Beyond the metal enclosure, the most obvious changes are the glossy, glass-based LCD display with a black, plastic frame and the matte black plastic at the rear of the computer -- both of which are conspicuously designed to mimic cosmetic touches on the iPhone. The cabinet itself is exactly a third of an inch thick at its narrowest point, but tapers towards the back to help vent heat towards the back of the casing.
Equally on show at the event is Apple's first major redesign of the company's wired and wireless keyboards. The ultra-thin design, which is available as a stand-alone item from Apple's online store, is also aluminum uses notebook-like keys with a flat surface similar to that of the MacBook.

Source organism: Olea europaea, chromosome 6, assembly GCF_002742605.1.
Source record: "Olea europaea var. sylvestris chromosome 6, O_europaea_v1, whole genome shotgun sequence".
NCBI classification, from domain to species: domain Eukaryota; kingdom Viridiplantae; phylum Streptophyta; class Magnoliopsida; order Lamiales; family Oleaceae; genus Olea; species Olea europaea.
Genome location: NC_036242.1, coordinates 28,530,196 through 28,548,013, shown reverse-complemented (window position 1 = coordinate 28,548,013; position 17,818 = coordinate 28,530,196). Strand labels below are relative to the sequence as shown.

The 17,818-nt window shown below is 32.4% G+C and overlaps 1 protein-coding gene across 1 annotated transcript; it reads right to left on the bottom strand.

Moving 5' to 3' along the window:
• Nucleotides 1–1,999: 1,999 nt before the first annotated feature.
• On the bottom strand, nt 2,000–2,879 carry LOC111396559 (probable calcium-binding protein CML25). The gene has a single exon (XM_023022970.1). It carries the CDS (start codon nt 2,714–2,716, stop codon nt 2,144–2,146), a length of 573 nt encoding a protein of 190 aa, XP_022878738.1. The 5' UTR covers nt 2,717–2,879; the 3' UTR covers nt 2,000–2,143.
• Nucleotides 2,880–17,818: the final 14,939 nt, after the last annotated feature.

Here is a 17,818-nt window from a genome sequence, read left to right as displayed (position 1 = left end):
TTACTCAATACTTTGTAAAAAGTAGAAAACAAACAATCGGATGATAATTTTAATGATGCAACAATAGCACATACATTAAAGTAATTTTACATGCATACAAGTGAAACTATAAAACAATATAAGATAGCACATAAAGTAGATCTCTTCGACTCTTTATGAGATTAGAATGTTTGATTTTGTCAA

And unlike previous wired and wireless pairings, the physical layouts are different: the Bluetooth-based wireless model abandoning the number pad and extra function keys in favor of a more compact shape for media centers. It also scraps the side USB ports for battery access slots.
Both versions overlay the traditional F-keys with dedicated media functions such as pausing music and invoking Dashboard or Expose. A Fn key is used to modify the keys back to their traditional roles. Conspicuously, the Apple logo is now removed from both of the Command keys.